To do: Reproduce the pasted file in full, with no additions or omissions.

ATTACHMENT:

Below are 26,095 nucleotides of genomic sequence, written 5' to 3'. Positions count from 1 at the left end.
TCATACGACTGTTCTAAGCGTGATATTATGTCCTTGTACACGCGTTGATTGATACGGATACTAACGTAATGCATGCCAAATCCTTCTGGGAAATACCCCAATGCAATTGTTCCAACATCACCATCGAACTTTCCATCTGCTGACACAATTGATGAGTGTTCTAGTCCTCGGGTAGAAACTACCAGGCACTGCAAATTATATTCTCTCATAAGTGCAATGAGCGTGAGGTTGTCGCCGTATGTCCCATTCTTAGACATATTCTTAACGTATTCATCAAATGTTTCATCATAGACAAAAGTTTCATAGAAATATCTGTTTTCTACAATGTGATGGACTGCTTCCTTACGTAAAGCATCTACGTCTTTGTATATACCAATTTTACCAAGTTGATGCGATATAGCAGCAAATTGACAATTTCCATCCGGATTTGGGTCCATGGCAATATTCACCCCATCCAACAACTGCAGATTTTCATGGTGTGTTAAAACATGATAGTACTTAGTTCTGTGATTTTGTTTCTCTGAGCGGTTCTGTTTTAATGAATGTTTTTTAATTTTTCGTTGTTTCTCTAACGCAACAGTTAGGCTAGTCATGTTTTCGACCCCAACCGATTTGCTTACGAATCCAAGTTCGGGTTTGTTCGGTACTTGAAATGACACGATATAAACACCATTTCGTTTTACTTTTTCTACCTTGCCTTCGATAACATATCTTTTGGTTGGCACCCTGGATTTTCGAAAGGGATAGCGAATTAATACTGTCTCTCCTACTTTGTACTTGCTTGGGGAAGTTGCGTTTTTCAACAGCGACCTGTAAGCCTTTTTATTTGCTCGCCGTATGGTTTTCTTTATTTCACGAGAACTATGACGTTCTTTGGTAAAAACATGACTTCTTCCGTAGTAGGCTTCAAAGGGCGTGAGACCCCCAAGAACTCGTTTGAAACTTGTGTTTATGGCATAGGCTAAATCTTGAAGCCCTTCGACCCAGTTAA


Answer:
Below are 26,095 nucleotides of genomic sequence, written 5' to 3'. Positions count from 1 at the left end.
TCATACGACTGTTCTAAGCGTGATATTATGTCCTTGTACACGCGTTGATTGATACGGATACTAACGTAATGCATGCCAAATCCTTCTGGGAAATACCCCAATGCAATTGTTCCAACATCACCATCGAACTTTCCATCTGCTGACACAATTGATGAGTGTTCTAGTCCTCGGGTAGAAACTACCAGGCACTGCAAATTATATTCTCTCATAAGTGCAATGAGCGTGAGGTTGTCGCCGTATGTCCCATTCTTAGACATATTCTTAACGTATTCATCAAATGTTTCATCATAGACAAAAGTTTCATAGAAATATCTGTTTTCTACAATGTGATGGACTGCTTCCTTACGTAAAGCATCTACGTCTTTGTATATACCAATTTTACCAAGTTGATGCGATATAGCAGCAAATTGACAATTTCCATCCGGATTTGGGTCCATGGCAATATTCACCCCATCCAACAACTGCAGATTTTCATGGTGTGTTAAAACATGATAGTACTTAGTTCTGTGATTTTGTTTCTCTGAGCGGTTCTGTTTTAATGAATGTTTTTTAATTTTTCGTTGTTTCTCTAACGCAACAGTTAGGCTAGTCATGTTTTCGACCCCAACCGATTTGCTTACGAATCCAAGTTCGGGTTTGTTCGGTACTTGAAATGACACGATATAAACACCATTTCGTTTTACTTTTTCTACCTTGCCTTCGATAACATATCTTTTGGTTGGCACCCTGGATTTTCGAAAGGGATAGCGAATTAATACTGTCTCTCCTACTTTGTACTTGCTTGGGGAAGTTGCGTTTTTCAACAGCGACCTGTAAGCCTTTTTATTTGCTCGCCGTATGGTTTTCTTTATTTCACGAGAACTATGACGTTCTTTGGTAAAAACATGACTTCTTCCGTAGTAGGCTTCAAAGGGCGTGAGACCCCCAAGAACTCGTTTGAAACTTGTGTTTATGGCATAGGCTAAATCTTGAAGCCCTTCGACCCAGTTAA